Through this strategy we are recommitting to incubating solutions to democratic and climate challenges here in the UK first of all – and working in the open to support partners to adopt this work elsewhere. Through TICTeC we seek to better connect and equip others to undertake effective, evidence-based and impactful work that enhances public participation, transparency and accountability.
7. A bigger idea of team
We have an excellent, experienced and committed team. But we are often thinly spread and constrained around our capacity to explore new ideas at pace and scale and we need to be more inclusive and diverse both as a team and through the partners and communities we serve.
If we’re going to operate in a way that is commensurate with the crises we face, we’ll need to find new and imaginative ways to do more; enhancing our collective skills further, with new staff who can help us collaborate more effectively and work better with others to achieve our goals.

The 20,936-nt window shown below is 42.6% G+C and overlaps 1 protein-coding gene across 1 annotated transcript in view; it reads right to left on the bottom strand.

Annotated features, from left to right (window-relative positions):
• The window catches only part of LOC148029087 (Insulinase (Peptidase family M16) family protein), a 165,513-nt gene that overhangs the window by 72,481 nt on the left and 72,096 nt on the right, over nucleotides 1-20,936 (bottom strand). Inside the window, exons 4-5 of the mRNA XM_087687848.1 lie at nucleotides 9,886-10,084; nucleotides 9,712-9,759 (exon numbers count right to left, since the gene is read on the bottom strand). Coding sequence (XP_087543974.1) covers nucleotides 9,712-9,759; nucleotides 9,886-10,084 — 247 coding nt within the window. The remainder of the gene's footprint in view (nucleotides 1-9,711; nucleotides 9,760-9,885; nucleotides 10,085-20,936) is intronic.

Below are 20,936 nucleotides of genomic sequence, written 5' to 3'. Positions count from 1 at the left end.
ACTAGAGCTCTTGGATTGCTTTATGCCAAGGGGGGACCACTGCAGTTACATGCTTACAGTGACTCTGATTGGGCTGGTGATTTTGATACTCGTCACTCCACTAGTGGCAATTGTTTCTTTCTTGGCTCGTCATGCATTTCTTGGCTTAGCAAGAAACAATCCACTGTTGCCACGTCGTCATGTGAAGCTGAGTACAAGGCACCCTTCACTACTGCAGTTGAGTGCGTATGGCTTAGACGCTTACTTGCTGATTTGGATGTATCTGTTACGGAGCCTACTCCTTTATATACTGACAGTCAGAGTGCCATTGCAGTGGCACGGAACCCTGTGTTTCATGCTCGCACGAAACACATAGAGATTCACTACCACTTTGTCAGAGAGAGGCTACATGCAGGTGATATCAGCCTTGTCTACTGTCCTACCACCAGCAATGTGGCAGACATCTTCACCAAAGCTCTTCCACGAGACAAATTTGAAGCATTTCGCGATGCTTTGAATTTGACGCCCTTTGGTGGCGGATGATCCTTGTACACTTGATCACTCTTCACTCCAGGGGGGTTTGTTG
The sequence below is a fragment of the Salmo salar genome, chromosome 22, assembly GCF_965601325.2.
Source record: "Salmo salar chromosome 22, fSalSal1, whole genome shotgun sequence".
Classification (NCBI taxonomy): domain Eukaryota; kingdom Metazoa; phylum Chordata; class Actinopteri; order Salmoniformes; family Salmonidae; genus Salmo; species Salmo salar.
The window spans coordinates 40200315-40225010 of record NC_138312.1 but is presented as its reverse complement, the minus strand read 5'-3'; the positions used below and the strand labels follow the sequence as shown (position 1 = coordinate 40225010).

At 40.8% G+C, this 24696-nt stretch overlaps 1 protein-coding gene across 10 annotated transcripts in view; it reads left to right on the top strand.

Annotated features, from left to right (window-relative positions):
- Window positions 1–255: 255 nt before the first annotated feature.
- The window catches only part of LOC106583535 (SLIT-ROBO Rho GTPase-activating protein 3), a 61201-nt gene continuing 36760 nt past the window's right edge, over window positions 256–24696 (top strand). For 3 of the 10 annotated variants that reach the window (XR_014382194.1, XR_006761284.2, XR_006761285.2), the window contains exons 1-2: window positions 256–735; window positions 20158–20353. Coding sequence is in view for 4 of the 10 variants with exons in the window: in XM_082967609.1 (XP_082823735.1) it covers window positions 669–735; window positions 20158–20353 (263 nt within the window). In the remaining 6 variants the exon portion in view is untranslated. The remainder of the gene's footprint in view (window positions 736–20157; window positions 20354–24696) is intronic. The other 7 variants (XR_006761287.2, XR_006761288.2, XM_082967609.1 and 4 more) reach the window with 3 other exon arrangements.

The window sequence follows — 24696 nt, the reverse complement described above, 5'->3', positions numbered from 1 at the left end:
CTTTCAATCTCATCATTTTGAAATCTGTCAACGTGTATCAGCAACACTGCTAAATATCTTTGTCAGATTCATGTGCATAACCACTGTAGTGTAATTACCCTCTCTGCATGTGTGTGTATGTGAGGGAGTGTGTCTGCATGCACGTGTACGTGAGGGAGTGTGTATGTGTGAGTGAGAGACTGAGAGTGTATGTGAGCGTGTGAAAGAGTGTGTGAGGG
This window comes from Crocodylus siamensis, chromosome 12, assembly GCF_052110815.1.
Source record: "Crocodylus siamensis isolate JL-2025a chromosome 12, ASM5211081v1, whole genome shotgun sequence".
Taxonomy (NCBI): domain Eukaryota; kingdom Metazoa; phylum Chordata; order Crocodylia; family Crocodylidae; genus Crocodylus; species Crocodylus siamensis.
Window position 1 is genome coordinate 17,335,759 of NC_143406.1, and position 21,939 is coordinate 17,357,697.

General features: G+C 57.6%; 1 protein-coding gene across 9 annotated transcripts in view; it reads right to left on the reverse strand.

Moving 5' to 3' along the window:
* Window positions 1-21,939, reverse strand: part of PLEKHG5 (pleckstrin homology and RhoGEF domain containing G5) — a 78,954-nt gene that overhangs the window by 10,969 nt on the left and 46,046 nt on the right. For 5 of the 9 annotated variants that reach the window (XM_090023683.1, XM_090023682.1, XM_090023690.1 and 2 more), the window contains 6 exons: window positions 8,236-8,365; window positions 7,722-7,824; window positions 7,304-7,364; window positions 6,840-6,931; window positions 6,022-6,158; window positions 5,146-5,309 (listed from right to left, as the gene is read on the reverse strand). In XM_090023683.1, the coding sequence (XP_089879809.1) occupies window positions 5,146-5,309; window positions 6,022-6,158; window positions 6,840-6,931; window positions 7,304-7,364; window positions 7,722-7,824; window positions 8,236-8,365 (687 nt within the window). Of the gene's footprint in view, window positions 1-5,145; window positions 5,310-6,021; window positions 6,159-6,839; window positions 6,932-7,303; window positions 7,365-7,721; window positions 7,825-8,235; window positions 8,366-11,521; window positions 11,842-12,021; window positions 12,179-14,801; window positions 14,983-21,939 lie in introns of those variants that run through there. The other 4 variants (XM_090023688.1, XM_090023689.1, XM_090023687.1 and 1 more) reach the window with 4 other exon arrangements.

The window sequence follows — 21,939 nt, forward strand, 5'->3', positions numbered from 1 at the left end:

We’ll invest in community building roles, with outreach and network skills to give us more capacity to better connect, learn and collaborate; we’ll rejuvenate our approach to volunteering, expanding the ways for more people to contribute their time in more meaningful ways to support and extend our work – becoming a more open and porous organisation along the way.
We’ll work in partnership with people, communities and institutions to harness digital technology in service of civic participation.
We’ve learned a lot about what we need to change in order to make the shifts we’ve identified, in order to be ready to repower democracy.
Our experience over the past 18 years has taught us that advocacy campaigns and policy influencing is more effective when it’s done in partnership, and that we offer a specific set of skills and experience that many organisations do not have inhouse. We plan to partner more with a broad range of experienced people and partners outside of the organisation.